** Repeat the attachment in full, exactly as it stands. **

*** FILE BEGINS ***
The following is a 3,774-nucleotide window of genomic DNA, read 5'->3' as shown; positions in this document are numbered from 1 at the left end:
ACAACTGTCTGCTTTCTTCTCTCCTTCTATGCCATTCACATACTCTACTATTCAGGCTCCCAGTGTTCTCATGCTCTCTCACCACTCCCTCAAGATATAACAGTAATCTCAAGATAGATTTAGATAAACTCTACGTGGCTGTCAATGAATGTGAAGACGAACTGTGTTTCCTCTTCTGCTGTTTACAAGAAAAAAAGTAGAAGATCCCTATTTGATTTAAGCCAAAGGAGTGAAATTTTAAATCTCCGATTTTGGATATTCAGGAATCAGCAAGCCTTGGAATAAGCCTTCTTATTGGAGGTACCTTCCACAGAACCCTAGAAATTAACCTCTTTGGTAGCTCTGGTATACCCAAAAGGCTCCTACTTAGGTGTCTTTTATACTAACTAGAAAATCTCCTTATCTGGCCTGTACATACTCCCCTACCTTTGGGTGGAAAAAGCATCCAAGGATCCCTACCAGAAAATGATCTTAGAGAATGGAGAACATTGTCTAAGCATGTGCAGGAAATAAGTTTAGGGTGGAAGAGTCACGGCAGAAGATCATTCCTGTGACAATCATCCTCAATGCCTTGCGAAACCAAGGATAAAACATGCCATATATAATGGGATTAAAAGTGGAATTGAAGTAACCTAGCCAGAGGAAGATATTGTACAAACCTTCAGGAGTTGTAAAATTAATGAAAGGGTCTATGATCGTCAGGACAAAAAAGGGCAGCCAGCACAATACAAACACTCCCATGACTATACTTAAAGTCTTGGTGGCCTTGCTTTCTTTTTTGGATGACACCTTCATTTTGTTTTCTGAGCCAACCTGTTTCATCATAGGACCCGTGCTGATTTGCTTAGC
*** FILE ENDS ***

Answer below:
The following is a 3,774-nucleotide window of genomic DNA, read 5'->3' as shown; positions in this document are numbered from 1 at the left end:
ACAACTGTCTGCTTTCTTCTCTCCTTCTATGCCATTCACATACTCTACTATTCAGGCTCCCAGTGTTCTCATGCTCTCTCACCACTCCCTCAAGATATAACAGTAATCTCAAGATAGATTTAGATAAACTCTACGTGGCTGTCAATGAATGTGAAGACGAACTGTGTTTCCTCTTCTGCTGTTTACAAGAAAAAAAGTAGAAGATCCCTATTTGATTTAAGCCAAAGGAGTGAAATTTTAAATCTCCGATTTTGGATATTCAGGAATCAGCAAGCCTTGGAATAAGCCTTCTTATTGGAGGTACCTTCCACAGAACCCTAGAAATTAACCTCTTTGGTAGCTCTGGTATACCCAAAAGGCTCCTACTTAGGTGTCTTTTATACTAACTAGAAAATCTCCTTATCTGGCCTGTACATACTCCCCTACCTTTGGGTGGAAAAAGCATCCAAGGATCCCTACCAGAAAATGATCTTAGAGAATGGAGAACATTGTCTAAGCATGTGCAGGAAATAAGTTTAGGGTGGAAGAGTCACGGCAGAAGATCATTCCTGTGACAATCATCCTCAATGCCTTGCGAAACCAAGGATAAAACATGCCATATATAATGGGATTAAAAGTGGAATTGAAGTAACCTAGCCAGAGGAAGATATTGTACAAACCTTCAGGAGTTGTAAAATTAATGAAAGGGTCTATGATCGTCAGGACAAAAAAGGGCAGCCAGCACAATACAAACACTCCCATGACTATACTTAAAGTCTTGGTGGCCTTGCTTTCTTTTTTGGATGACACCTTCATTTTGTTTTCTGAGCCAACCTGTTTCATCATAGGACCCGTGCTGATTTGCTTAGC